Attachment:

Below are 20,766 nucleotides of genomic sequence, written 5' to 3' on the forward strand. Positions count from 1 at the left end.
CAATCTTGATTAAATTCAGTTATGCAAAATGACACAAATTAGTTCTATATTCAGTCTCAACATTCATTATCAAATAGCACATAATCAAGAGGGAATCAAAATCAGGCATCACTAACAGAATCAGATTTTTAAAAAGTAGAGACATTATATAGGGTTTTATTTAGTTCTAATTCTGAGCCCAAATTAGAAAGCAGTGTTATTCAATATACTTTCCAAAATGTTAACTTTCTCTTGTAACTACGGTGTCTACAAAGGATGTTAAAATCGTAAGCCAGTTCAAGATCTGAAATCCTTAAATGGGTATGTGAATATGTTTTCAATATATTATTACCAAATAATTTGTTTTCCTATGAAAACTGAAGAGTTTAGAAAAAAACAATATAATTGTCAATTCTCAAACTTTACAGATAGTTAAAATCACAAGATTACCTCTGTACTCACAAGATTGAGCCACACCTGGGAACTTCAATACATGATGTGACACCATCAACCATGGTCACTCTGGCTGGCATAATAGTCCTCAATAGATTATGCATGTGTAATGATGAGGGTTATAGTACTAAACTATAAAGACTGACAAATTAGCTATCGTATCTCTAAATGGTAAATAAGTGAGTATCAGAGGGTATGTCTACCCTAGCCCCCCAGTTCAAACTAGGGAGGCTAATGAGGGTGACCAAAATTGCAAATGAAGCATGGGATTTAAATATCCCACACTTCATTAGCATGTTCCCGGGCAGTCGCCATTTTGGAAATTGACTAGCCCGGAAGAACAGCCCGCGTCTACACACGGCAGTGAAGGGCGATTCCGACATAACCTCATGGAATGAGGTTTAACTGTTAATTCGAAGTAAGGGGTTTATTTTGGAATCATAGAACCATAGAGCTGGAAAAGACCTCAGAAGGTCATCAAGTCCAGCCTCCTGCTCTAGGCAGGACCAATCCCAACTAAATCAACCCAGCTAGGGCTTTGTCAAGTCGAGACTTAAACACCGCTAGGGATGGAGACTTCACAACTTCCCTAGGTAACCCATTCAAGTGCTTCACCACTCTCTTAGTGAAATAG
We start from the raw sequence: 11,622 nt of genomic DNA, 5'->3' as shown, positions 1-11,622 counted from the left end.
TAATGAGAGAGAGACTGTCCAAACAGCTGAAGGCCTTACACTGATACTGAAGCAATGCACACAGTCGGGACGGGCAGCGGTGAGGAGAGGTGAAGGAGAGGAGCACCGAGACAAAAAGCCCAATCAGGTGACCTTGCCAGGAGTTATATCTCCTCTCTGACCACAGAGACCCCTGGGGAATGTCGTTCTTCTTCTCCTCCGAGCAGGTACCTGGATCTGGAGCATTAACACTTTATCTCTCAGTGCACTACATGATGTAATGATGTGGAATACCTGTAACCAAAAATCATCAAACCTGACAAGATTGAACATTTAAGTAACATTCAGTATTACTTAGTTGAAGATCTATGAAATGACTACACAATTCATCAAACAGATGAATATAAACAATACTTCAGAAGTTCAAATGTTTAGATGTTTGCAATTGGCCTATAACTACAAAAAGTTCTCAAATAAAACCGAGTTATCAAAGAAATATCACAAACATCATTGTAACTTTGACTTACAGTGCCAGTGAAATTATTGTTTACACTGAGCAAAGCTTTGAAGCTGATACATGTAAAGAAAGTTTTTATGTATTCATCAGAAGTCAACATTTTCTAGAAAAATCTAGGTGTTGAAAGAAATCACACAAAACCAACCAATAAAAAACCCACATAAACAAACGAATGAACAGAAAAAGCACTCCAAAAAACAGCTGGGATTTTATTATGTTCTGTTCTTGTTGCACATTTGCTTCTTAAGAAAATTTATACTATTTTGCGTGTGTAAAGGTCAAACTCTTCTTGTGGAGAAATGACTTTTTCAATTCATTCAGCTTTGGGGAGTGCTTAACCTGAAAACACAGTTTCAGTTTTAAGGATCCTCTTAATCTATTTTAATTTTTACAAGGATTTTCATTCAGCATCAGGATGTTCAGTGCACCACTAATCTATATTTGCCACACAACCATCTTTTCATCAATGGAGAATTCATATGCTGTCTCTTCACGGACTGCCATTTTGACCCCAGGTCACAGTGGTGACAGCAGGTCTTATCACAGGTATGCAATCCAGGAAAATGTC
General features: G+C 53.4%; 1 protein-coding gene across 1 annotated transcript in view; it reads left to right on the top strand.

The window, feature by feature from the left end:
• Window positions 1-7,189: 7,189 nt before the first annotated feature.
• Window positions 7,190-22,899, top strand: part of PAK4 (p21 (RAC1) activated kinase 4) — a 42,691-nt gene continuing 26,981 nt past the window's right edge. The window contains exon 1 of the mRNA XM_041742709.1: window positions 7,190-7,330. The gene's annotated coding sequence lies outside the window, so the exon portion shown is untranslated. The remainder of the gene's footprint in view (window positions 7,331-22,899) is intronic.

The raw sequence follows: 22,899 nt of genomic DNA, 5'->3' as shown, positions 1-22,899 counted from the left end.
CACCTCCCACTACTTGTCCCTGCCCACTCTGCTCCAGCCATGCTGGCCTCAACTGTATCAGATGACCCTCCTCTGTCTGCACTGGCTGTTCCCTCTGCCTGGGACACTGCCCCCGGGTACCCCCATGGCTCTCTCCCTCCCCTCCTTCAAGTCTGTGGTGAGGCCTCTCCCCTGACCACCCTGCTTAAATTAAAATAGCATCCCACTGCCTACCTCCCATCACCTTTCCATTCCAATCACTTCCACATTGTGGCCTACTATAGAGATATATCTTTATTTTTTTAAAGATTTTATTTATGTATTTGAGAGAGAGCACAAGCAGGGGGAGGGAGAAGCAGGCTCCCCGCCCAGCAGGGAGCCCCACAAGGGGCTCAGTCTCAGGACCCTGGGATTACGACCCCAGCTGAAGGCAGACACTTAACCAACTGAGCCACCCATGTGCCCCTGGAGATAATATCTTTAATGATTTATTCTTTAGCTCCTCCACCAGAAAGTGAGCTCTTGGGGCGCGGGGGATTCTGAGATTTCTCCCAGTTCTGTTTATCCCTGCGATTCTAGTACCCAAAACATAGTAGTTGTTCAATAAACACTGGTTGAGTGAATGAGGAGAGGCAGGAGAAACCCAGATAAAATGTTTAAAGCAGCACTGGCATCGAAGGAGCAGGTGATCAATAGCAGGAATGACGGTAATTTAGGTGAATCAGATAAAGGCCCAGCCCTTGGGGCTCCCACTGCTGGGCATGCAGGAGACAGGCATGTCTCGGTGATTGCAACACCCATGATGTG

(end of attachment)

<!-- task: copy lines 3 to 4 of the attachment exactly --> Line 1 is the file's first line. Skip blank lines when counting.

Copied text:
We start from the raw sequence: 11,622 nt of genomic DNA, 5'->3' as shown, positions 1-11,622 counted from the left end.
TAATGAGAGAGAGACTGTCCAAACAGCTGAAGGCCTTACACTGATACTGAAGCAATGCACACAGTCGGGACGGGCAGCGGTGAGGAGAGGTGAAGGAGAGGAGCACCGAGACAAAAAGCCCAATCAGGTGACCTTGCCAGGAGTTATATCTCCTCTCTGACCACAGAGACCCCTGGGGAATGTCGTTCTTCTTCTCCTCCGAGCAGGTACCTGGATCTGGAGCATTAACACTTTATCTCTCAGTGCACTACATGATGTAATGATGTGGAATACCTGTAACCAAAAATCATCAAACCTGACAAGATTGAACATTTAAGTAACATTCAGTATTACTTAGTTGAAGATCTATGAAATGACTACACAATTCATCAAACAGATGAATATAAACAATACTTCAGAAGTTCAAATGTTTAGATGTTTGCAATTGGCCTATAACTACAAAAAGTTCTCAAATAAAACCGAGTTATCAAAGAAATATCACAAACATCATTGTAACTTTGACTTACAGTGCCAGTGAAATTATTGTTTACACTGAGCAAAGCTTTGAAGCTGATACATGTAAAGAAAGTTTTTATGTATTCATCAGAAGTCAACATTTTCTAGAAAAATCTAGGTGTTGAAAGAAATCACACAAAACCAACCAATAAAAAACCCACATAAACAAACGAATGAACAGAAAAAGCACTCCAAAAAACAGCTGGGATTTTATTATGTTCTGTTCTTGTTGCACATTTGCTTCTTAAGAAAATTTATACTATTTTGCGTGTGTAAAGGTCAAACTCTTCTTGTGGAGAAATGACTTTTTCAATTCATTCAGCTTTGGGGAGTGCTTAACCTGAAAACACAGTTTCAGTTTTAAGGATCCTCTTAATCTATTTTAATTTTTACAAGGATTTTCATTCAGCATCAGGATGTTCAGTGCACCACTAATCTATATTTGCCACACAACCATCTTTTCATCAATGGAGAATTCATATGCTGTCTCTTCACGGACTGCCATTTTGACCCCAGGTCACAGTGGTGACAGCAGGTCTTATCACAGGTATGCAATCCAGGAAAATGTC